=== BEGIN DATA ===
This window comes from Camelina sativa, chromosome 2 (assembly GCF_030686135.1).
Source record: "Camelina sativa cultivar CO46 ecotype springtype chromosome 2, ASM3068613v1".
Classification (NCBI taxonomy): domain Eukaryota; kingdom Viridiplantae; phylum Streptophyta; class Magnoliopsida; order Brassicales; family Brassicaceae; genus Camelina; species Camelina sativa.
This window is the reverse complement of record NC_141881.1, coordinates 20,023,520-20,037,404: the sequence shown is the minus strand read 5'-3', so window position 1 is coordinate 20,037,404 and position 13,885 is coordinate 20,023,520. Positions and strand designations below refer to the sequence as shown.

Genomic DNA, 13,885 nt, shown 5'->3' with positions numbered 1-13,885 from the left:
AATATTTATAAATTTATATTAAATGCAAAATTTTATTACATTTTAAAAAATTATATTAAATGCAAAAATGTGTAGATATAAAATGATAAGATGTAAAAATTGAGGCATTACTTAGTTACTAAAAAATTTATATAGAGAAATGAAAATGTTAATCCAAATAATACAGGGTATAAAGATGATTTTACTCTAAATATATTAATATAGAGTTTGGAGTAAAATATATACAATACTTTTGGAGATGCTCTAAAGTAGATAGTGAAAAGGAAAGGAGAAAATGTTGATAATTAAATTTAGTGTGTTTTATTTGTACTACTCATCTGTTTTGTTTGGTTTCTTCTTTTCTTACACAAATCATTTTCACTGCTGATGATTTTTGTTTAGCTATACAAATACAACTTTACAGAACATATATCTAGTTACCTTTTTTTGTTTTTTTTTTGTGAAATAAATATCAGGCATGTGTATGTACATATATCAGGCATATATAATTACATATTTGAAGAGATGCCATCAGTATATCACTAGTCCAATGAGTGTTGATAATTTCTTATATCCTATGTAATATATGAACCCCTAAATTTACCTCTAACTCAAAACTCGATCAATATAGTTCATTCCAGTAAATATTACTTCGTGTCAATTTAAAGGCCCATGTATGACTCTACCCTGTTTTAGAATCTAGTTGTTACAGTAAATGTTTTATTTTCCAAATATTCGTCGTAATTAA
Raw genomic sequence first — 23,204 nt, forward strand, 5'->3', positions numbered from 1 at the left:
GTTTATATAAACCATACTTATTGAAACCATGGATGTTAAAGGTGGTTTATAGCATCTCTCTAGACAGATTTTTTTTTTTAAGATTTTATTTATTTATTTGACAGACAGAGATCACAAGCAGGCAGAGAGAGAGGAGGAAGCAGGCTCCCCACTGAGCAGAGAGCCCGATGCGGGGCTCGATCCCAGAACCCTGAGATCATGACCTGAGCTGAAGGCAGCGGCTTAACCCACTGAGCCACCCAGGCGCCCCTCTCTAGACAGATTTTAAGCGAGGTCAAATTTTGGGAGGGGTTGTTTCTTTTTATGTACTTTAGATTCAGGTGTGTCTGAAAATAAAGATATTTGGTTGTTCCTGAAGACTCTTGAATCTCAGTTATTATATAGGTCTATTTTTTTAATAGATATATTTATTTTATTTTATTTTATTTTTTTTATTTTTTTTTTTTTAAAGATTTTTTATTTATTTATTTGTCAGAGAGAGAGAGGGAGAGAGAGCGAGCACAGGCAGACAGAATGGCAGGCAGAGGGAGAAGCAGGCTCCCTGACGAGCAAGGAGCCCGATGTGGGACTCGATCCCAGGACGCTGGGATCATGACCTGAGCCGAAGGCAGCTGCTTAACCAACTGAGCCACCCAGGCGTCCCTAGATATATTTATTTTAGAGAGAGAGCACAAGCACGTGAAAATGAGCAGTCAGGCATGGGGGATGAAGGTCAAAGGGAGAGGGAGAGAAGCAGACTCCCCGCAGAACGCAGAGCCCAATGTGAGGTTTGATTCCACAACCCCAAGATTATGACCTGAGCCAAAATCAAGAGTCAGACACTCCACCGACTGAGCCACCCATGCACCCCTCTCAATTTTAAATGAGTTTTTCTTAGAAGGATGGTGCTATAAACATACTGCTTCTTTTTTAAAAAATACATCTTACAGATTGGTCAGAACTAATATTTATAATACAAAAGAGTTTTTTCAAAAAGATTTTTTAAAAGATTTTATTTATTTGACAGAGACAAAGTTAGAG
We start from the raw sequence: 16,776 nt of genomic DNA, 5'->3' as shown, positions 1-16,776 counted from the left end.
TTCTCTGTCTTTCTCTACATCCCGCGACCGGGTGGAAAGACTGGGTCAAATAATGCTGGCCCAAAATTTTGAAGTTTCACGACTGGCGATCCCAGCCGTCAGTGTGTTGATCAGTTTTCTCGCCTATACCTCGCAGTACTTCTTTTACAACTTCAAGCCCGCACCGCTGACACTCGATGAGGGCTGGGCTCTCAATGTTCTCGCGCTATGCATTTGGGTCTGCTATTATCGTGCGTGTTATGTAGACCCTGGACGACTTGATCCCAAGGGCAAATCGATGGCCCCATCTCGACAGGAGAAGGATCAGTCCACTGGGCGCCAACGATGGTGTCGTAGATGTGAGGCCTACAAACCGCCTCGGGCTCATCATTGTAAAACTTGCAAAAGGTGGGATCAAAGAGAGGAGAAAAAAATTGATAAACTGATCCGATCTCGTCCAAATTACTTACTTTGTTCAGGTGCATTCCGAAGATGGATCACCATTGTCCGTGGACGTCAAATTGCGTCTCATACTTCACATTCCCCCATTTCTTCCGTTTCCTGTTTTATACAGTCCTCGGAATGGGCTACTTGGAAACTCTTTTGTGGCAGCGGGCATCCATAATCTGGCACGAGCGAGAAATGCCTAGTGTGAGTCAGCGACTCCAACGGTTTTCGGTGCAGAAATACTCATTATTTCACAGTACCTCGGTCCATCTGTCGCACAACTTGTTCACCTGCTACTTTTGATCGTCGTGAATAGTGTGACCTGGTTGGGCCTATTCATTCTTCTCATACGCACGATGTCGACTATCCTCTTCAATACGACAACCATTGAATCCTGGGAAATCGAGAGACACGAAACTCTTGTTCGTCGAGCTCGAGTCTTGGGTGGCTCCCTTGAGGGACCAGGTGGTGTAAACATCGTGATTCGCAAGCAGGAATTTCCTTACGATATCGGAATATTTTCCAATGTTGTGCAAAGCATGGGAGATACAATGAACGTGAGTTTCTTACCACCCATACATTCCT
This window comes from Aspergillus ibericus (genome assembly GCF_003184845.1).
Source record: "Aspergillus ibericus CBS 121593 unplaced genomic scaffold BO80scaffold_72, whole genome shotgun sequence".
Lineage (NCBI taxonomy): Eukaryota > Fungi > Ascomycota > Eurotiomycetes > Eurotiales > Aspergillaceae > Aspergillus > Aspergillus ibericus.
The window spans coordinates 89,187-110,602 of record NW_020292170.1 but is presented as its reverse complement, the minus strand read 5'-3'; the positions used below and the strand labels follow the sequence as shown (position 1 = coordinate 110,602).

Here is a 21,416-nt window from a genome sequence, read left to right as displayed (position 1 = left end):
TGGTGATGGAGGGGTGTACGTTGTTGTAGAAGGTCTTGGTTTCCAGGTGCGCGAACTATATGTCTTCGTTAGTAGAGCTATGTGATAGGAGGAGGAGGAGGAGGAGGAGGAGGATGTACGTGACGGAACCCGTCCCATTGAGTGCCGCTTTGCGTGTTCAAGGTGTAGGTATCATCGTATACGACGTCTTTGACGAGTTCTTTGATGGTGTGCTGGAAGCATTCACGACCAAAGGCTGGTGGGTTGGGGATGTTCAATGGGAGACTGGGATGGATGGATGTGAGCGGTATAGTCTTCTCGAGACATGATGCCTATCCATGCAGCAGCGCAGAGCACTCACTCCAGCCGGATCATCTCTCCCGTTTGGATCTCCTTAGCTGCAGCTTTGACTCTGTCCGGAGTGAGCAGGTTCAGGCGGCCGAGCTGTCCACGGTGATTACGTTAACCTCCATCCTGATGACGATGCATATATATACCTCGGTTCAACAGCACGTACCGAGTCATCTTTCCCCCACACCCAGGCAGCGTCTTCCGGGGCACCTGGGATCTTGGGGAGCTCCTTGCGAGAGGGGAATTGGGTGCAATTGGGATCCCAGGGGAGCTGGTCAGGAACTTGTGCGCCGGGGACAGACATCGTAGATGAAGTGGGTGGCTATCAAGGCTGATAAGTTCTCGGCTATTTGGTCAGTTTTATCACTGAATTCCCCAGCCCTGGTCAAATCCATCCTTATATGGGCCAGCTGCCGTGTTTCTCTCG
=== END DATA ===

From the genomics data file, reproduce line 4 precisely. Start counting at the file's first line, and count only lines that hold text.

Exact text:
This window is the reverse complement of record NC_141881.1, coordinates 20,023,520-20,037,404: the sequence shown is the minus strand read 5'-3', so window position 1 is coordinate 20,037,404 and position 13,885 is coordinate 20,023,520. Positions and strand designations below refer to the sequence as shown.